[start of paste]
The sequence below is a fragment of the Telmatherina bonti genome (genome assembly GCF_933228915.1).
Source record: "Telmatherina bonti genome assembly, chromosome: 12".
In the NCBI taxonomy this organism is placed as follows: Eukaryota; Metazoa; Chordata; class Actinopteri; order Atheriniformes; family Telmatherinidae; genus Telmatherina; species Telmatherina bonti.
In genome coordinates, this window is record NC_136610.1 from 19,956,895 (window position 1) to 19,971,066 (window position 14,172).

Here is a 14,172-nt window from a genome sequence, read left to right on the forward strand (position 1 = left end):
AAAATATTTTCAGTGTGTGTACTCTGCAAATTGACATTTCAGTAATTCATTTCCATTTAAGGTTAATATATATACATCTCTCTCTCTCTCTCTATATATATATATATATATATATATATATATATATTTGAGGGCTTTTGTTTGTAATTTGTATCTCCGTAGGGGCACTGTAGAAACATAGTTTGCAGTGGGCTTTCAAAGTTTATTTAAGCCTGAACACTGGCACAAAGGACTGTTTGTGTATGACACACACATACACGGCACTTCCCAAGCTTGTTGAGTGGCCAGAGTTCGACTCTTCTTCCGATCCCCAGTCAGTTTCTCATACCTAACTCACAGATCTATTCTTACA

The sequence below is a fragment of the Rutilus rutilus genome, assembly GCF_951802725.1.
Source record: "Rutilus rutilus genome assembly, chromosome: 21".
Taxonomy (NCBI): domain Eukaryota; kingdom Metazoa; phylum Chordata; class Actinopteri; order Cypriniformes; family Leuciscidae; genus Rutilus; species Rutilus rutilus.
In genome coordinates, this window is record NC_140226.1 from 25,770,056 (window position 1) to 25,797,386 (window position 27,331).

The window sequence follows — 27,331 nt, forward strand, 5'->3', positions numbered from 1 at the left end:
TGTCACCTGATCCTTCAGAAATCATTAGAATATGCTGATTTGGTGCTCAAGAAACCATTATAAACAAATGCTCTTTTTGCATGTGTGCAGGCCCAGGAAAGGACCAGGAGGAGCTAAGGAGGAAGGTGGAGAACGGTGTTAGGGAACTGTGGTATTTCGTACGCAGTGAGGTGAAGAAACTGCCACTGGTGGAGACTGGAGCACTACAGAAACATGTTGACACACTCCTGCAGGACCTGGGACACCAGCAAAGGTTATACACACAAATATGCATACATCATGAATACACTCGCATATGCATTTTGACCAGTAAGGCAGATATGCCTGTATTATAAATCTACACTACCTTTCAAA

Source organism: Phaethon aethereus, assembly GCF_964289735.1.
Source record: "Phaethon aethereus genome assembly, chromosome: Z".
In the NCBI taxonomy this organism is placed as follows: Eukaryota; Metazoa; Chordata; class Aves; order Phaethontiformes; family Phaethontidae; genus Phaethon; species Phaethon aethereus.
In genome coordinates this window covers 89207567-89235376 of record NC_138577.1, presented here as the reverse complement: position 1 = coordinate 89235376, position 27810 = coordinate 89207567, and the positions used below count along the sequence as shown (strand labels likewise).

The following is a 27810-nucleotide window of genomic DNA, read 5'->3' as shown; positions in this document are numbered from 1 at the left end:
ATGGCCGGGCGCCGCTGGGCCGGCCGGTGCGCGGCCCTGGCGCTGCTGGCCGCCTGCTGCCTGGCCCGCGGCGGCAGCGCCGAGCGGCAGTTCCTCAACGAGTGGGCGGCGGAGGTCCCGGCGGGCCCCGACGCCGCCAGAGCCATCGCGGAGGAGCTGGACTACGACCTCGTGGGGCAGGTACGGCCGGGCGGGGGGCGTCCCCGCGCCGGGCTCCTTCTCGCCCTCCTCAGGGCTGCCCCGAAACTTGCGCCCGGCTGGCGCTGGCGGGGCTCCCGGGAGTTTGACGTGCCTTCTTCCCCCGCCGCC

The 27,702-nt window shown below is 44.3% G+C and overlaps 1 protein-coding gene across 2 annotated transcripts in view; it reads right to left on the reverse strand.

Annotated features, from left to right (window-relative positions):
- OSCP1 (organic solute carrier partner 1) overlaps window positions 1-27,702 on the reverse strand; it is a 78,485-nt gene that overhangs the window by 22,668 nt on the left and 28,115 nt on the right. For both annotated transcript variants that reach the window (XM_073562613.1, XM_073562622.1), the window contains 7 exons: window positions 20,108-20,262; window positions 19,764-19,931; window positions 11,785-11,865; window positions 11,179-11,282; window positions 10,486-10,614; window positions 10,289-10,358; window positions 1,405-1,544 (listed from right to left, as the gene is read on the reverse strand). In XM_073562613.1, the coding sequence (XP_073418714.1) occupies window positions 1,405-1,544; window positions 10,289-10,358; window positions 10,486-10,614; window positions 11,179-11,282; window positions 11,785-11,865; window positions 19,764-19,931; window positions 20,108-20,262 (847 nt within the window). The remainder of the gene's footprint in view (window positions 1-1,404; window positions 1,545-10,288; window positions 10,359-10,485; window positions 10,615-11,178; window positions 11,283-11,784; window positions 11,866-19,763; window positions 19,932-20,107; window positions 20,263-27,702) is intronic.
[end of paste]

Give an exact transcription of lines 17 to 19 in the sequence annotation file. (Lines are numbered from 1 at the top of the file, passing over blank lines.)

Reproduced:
The following is a 27810-nucleotide window of genomic DNA, read 5'->3' as shown; positions in this document are numbered from 1 at the left end:
ATGGCCGGGCGCCGCTGGGCCGGCCGGTGCGCGGCCCTGGCGCTGCTGGCCGCCTGCTGCCTGGCCCGCGGCGGCAGCGCCGAGCGGCAGTTCCTCAACGAGTGGGCGGCGGAGGTCCCGGCGGGCCCCGACGCCGCCAGAGCCATCGCGGAGGAGCTGGACTACGACCTCGTGGGGCAGGTACGGCCGGGCGGGGGGCGTCCCCGCGCCGGGCTCCTTCTCGCCCTCCTCAGGGCTGCCCCGAAACTTGCGCCCGGCTGGCGCTGGCGGGGCTCCCGGGAGTTTGACGTGCCTTCTTCCCCCGCCGCC

The 27,702-nt window shown below is 44.3% G+C and overlaps 1 protein-coding gene across 2 annotated transcripts in view; it reads right to left on the reverse strand.